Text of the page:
Baby sleeping in cot

Published: Tuesday, 14th February 2023

If you are a parent, step parent or carer of an infant, there are a few simple steps outlined in this guide to help reduce the risk of sudden infant death syndrome (SIDS).


To reduce the risk of SIDS, the safest place for a baby to sleep is in their own clear, flat, separate sleep space, such as a cot or moses basket, in the same room as you for the first six months.  

However, we know that many parents find themselves sleeping with their baby whether they mean to or not. Co-sleeping must be avoided when: 

  • you are under the influence of alcohol or drugs. This includes any medication that makes you drowsy or affects your awareness 

  • you or your partner smokes in or outside the home 

  • your baby was born prematurely or weighed under 2.5kg or 5½ lbs when they were born 

  • If there is a chance another child will join you to sleep 

Cllr Denise Scott-Mcdonald, Cabinet Member for Health and Adults’ Social Care said: “Whether you’re a first, second or third time parent, it can be overwhelming hearing all the do’s and don’ts but there are a few simple things you can do daily to ease the worry and protect your baby from SIDS. After the Christmas slump, life is picking up again and you may be out and about visiting loved ones. It’s key to adopt safer sleeping habits while at home and away from home too.”  


There are a few things you can do to protect your baby even further: 

  • Never fall asleep on a sofa with your baby as it’s 30 times more likely to increase the risk of SIDS. 

  • Watch or read something to keep you alert. 

  • Set an alarm to go off 15 minutes after feeding has started. If you feel tired once it goes off, move the baby to their safe sleeping space.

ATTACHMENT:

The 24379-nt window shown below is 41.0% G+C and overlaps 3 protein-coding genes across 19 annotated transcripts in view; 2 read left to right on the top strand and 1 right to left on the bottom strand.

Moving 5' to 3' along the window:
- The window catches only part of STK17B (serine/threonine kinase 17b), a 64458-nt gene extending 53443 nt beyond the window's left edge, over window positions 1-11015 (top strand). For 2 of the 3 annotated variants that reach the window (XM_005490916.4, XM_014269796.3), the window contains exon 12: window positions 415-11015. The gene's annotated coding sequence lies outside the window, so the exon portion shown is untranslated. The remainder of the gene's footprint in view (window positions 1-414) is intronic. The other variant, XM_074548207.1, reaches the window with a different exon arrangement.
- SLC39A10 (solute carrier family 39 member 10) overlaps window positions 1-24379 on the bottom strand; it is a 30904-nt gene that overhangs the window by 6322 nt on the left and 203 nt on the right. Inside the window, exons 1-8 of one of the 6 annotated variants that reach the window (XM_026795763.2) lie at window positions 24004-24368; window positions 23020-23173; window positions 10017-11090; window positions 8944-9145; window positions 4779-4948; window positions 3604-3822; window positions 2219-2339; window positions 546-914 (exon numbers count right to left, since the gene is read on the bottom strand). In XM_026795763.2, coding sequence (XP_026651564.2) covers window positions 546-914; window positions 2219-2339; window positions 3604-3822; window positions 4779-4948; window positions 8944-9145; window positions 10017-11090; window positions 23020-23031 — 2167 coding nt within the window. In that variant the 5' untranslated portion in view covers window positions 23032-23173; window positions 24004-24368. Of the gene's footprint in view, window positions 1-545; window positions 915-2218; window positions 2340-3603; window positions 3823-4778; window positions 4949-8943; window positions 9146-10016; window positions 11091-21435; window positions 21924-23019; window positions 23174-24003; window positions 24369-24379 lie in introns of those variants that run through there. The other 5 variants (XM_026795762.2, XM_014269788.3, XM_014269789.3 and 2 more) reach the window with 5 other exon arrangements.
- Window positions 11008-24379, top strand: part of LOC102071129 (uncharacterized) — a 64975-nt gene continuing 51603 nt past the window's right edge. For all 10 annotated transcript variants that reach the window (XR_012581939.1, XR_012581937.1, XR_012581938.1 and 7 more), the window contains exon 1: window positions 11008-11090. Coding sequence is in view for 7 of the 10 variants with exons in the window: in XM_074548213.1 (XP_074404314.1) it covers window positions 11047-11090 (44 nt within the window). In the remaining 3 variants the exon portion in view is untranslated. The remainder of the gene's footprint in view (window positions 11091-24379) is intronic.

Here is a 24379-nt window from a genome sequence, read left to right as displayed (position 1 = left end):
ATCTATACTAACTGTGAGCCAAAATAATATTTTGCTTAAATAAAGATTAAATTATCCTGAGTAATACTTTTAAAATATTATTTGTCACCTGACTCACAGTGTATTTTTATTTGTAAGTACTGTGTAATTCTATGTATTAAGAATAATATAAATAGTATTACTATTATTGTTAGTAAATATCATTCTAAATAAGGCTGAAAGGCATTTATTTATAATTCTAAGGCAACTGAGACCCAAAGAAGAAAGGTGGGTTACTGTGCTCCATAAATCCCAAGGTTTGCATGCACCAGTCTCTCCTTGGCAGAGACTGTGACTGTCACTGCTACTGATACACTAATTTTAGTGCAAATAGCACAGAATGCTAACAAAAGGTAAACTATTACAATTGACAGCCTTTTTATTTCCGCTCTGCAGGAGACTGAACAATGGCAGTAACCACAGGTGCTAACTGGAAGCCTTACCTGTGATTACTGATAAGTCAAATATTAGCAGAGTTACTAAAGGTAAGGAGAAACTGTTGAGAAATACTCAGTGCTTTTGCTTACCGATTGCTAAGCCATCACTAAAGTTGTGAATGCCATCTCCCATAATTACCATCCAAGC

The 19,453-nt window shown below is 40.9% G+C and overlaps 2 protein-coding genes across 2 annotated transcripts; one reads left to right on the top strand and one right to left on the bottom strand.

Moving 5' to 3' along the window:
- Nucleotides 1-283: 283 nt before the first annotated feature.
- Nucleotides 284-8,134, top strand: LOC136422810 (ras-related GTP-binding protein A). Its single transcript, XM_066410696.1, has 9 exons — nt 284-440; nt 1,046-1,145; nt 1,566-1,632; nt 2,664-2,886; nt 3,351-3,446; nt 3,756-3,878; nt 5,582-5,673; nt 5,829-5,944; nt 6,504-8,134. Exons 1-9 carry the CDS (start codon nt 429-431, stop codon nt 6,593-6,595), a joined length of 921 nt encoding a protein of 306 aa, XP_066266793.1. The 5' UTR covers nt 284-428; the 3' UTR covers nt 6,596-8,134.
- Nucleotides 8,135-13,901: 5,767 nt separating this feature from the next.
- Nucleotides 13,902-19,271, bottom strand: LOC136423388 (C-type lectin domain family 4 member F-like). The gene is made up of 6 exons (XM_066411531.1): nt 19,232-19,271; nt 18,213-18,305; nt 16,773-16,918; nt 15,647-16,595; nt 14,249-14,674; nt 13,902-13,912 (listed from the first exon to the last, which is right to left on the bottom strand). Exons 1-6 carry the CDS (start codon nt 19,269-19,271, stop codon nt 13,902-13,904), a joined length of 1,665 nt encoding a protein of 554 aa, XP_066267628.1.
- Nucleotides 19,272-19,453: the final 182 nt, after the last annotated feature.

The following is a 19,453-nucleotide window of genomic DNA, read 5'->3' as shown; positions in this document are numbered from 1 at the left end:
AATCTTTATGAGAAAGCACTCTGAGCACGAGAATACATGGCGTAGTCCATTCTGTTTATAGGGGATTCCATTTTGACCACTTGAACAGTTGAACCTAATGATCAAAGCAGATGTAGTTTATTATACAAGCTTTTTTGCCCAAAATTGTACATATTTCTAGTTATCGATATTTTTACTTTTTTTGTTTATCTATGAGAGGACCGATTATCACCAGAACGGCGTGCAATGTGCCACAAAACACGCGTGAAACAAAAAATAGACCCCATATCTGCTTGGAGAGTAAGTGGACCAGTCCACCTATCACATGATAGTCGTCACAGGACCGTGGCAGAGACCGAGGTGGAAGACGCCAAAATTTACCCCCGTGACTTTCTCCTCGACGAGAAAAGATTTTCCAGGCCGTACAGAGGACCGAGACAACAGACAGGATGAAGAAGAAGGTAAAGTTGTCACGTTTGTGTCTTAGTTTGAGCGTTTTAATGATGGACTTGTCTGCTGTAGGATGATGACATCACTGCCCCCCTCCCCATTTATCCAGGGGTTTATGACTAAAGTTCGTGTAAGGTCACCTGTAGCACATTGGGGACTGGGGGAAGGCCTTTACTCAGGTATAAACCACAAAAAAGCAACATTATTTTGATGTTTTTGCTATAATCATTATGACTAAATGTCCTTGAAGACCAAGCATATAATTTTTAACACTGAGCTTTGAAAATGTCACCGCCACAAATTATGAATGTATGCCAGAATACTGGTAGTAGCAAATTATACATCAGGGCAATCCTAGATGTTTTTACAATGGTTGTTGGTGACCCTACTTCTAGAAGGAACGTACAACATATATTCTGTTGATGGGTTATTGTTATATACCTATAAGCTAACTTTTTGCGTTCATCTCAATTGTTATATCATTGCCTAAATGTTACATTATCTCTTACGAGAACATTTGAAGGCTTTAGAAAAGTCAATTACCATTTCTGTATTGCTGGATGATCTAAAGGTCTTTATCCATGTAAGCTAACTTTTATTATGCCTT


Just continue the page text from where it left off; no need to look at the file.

Breastfeeding lowers the risk of SIDS. For those able to, breastfeeding for at least two months halves the risk of SIDS, but the longer you can continue the more protection it will give your baby. 

Top tips 

  • You should always place your baby on their back to sleep and not on their front or side. 

  • It is important to make sure that your baby is at a comfortable temperature, between 16 to 20⁰C – not too hot or too cold. The chance of SIDS is higher in babies who get too hot. 

  • Make sure your baby’s mattress is in good condition and that it fits the Moses basket or cot properly. 

  • Avoid cot bumpers, pillows, loose bedding and products (such as wedges or straps) that will keep your baby in one sleeping position. 

Cllr Matt Morrow, Cabinet Member for Children and Young People said: “If you're a parent or carer of a young baby, or child up to four years, you can get lots of support from your local children's centre and health visiting service. These valuable services are vital for families in the borough and I would encourage anyone raising children to reach out if they have questions or want to meet other people in a similar situation.” 

Find out more at or  

Other useful websites: